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Not so green Ireland ‘talks rubbish’ on plastic

By PJ Cunningham

Ireland is the EU’s top producer of plastic waste among the current 28 nations – and one of the very worst at tackling climate change.

Damning statistics from the latest Eurostat figures show that of top five plastic waste offenders, worked out on a per capita basis, Ireland comes out worst ahead of Luxembourg, Estonia, Germany and Portugal – the five worst performers in the EU.

In Ireland’s case, each person produces of over 9.5 stones (61 kilogrammes) of plastic waste every year.

It also emerged that waste companies that collect plastic have been failing to engage in any meaningful form of recycling.

That means that more than 20 years of supposed recycling has been nothing of the sort.

Up until last year Ireland’s dubious distinction as the ‘bad boy of Europe’ was concealed masked because the Irish government had farmed out waste to China, which took 95 per cent of the country’s plastic waste.

But since China started to turn away waste from Europe and the US, Ireland has been forced to look for alternative solutions to its poor waste management record.

The governing Fine Gael party – propped up independent TDs and by Fianna Fáil – was last week accused of being “all talk and no action” after it blocked attempts by the Green Party to ban single-use plastics.

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The government said such a law would breach EU law.

But Green Party leader Eamon Ryan dismissed this as rubbish and pointed out that similar laws are already in force in France and Italy.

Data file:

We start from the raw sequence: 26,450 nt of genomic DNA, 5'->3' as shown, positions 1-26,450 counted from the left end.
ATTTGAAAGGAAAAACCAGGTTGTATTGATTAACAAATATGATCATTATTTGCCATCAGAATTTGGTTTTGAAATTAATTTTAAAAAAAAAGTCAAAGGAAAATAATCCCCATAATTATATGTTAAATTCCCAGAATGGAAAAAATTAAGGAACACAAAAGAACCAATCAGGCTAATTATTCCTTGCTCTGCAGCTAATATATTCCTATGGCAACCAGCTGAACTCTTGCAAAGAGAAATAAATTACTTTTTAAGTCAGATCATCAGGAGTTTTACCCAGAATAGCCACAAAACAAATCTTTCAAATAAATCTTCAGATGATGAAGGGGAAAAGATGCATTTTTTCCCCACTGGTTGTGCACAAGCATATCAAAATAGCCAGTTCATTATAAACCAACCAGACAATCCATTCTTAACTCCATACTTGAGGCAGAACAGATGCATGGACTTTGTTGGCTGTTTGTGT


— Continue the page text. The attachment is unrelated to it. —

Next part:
If there was a genuine will to do so, he said, the government would get cross-party support for the Green Party’s bill to reduce the “scourge of plastic.”

He said of Taoiseach Leo Varadkar and Fine Gael: “They are putting out flashy videos and graphics on their website but when push comes to shove, they do nothing.”

Green Party Leader and TD for Dublin Bay South Eamon Ryan (Photo: Sam Boal/Rollingnews.ie)

The Waste Reduction Bill would also have brought in a deposit and return scheme for drinks containers including bottles.

The Irish government insists it is actually working towards banning single-use plastic with a self-imposed goal of recycling 55 per cent of all plastics by the year 2030.

A Government spokesman said it was not against a deposit and return scheme ‘in principle’ but needs to assess how much it would cost and its likely effectiveness.

As a gesture, the Irish government banned its own departments from buying and using single-use plastic items such as cutlery, straws and cups.

Ireland’s Education and Skills Minister Richard Bruton, who introduced the ban, said the government had made this a major issue for all Irish government departments.

“Every year the public service spends €12 billion in procuring goods, services and works. By adopting green procurement, not only will government lead by example, but also help create a new market for sustainable goods and services,” he said.

All public bodies must now also report by November on the measures they have introduced to minimise waste and increase recycling, he added.

EU ministers and the European Parliament have yet to agree on a Commission proposal made last year to introduce laws that would dramatically reduce single-use plastics by 2021.

If agreed the new directive or law would clamp down on polystyrene food containers and cups.

The EU also wants manufacturers to pay for waste management under the ‘polluters pay’ principle.

But critics don’t think this goes far enough.

Meadhbh Bolger, campaigner of resource justice at Friends of the Earth, Europe, on behalf of Rethink Plastic, said: “Citizens across Europe want to see an end to our throw-away culture and politicians have taken the first step. 

“The time is ripe for Europe to transition away from single-use plastics to reusables.”

For a country which so publicly prides itself on being ‘green’ about food and the environment, Ireland is not looking so good.

It is also failing on climate action – for the last two years, it has been ranked as one of the worst performing countries in Europe.

So bad is its record on implementing substantive corrective measures it is expected to miss several other key green targets over the coming decade.

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